Docker Apache MySQL PHP MySQL Server – DAMP

Docker Apache MySQL PHP MySQL Server – DAMP

This post is meant to be a short introduction to creating a DAMP web server. DAMP is short for Docker, Apache, MySQL, PHP. You can use this DAMP server for development projects making it easy to build and test your applications or websites on your local machine.

Step 1 – Install Docker and Docker Compose
If you are on Windows or a Mac, you can download and install Docker from https://www.docker.com/products/docker-desktop

The Windows and Mac installation also includes Compose.

If you are running on a Linux platform your best bet is to follow the installation instructions for your platform

PlatformInstallation Instructions
CentOShttps://docs.docker.com/v17.12/install/linux/docker-ce/centos/
Debianhttps://docs.docker.com/v17.12/install/linux/docker-ce/debian/
Fedorahttps://docs.docker.com/v17.12/install/linux/docker-ce/fedora/
Ubuntuhttps://docs.docker.com/v17.12/install/linux/docker-ce/ubuntu/

If you are running on a linux platform you will also want to install docker-compose. Please check your installation instructions for installing docker compose. On Ubuntu is was as simple as running:

sudo apt-get install docker-compose

Step 2 – Create a Directory (folder) Structure
You are going to want to create a new directory for this project. I created one called phpserver. Once you create this directory you will create two more directories under it, once called phpdocker and another called php.

The phpdocker directory is going to hold a file containing instructions for building the php web server

the php folder will be your host your php files for your website. it is essentially the /var/www/html.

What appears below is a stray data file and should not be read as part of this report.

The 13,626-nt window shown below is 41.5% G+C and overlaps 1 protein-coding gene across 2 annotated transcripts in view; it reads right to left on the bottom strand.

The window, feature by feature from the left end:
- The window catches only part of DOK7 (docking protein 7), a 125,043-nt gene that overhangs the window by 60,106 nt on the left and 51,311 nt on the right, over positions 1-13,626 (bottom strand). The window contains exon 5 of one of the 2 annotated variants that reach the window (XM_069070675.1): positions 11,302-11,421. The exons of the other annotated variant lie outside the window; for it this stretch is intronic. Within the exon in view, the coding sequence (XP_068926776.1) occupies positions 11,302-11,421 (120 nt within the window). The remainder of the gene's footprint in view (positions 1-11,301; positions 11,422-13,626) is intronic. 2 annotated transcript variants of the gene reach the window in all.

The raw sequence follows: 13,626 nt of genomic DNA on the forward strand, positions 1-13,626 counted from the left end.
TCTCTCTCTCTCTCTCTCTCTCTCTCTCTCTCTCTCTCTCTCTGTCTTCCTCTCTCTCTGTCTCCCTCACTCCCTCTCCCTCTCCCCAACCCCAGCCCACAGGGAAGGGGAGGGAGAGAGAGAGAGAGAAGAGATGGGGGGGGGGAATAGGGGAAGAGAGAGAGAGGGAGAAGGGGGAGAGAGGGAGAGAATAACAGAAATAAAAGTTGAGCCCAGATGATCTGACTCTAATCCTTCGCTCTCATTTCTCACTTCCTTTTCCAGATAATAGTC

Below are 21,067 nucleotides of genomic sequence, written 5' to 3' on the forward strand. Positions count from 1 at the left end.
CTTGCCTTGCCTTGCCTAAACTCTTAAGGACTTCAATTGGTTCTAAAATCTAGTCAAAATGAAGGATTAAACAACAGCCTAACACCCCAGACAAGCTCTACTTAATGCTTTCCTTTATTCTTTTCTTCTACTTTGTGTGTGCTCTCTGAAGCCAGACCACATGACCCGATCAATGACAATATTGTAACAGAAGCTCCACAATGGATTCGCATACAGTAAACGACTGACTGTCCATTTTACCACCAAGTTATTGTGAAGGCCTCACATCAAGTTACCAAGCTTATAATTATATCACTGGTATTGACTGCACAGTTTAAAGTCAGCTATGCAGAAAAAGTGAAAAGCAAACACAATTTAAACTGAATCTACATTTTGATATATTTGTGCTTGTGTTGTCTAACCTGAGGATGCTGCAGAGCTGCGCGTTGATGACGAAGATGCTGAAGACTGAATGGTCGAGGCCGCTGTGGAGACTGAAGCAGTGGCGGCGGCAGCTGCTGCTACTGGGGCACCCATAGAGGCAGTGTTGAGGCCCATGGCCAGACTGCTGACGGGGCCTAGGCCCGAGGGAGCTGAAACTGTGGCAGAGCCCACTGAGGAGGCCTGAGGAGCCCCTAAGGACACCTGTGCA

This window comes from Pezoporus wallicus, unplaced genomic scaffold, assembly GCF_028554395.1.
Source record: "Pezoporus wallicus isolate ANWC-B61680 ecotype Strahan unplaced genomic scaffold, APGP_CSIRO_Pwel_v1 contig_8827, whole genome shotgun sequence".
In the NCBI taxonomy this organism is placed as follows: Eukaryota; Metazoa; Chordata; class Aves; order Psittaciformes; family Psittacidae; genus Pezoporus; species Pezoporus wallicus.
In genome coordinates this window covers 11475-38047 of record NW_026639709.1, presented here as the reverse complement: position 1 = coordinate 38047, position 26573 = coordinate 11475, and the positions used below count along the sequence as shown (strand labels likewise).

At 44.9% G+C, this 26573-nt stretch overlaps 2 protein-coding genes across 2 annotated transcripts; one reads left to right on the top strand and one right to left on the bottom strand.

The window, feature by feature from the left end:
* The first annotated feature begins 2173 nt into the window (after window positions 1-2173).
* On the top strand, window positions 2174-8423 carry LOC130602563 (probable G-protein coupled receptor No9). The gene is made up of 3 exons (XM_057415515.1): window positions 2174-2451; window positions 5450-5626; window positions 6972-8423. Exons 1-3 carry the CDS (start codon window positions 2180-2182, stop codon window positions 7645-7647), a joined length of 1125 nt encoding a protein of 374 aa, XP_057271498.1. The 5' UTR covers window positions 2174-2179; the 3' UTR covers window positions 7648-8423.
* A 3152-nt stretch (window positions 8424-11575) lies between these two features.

My folder layout looks something like this:

---home
     ---MyHomeDirectory
            ---phpserver
                   ---phpdocker
                   ---php

Step 3 – Create Your Dockerfile
Here’s where we are going to define our Docker image. In your phpserver directory create a plain text file with the name docker-compose.yml. Open the docker-compose.yml file and enter the following:

# ./docker-compose.yml
#20190214 - Initial Creation

version: "3.2"

services:
  db:
    image: mysql
    volumes:
      - db_data:/var/lib/mysql
    environment:
      MYSQL_ROOT_PASSWORD: ARootPassword
      MYSQL_DATABASE: PhpServer
      MYSQL_USER: PhpUser
      MYSQL_PASSWORD: PhpPassword
    ports:
      - "9906:3306"

  web:
    build: ./phpdocker
    depends_on:
      - db
    ports:
      - "8888:80"
    volumes:
      - /{YOURFOLDER}/phpserver/php:/var/www/html
volumes:
    db_data: {}

Step 4 – Create a dockerfile for the Apache and PHP Server
After you have created the docker-compose.yml file you are going to create a dockerfile in the phpserver folder. This file tells docker how to build your php web server. Enter the phpserver folder and then create a text file called dockerfile. There is no extension to this file name (i.e. .txt). Open this new file for editing, enter the following contents, then save and exit the file:

FROM php:7.2-apache
RUN docker-php-ext-install pdo pdo_mysql mysqli
RUN docker-php-ext-enable mysqli

Step 5 – Create a php Page for Testing
The php folder is where you will put your files for your website. For now we will create a test file to make sure the web server is working properly. Make sure you are in the php folder. Create a file called index.php and enter the following contents:

<html>
<head>
<title>My New PHP Web Server</title>
</head>
<body>
 <?php
        echo"Hello, World!";
 ?>
</body>
</html>

Step 6 – Start your Docker Images
Return to your phpserver directory and issue the command:

sudo docker-compose up -d

If everything goes correctly your computer will start installing the images necessary to run you new containers. You should see a lot of things happening as it builds the images necessary to run an Apache and PHP server capable of talking to a MySQL server and also an image for MySQL.

Once the images are downloaded and built should be back at a shell or command prompt. Open your web browser and go to http://localhost:8888. If you get to a web page that says “Hello, World!” you have successfully built your images.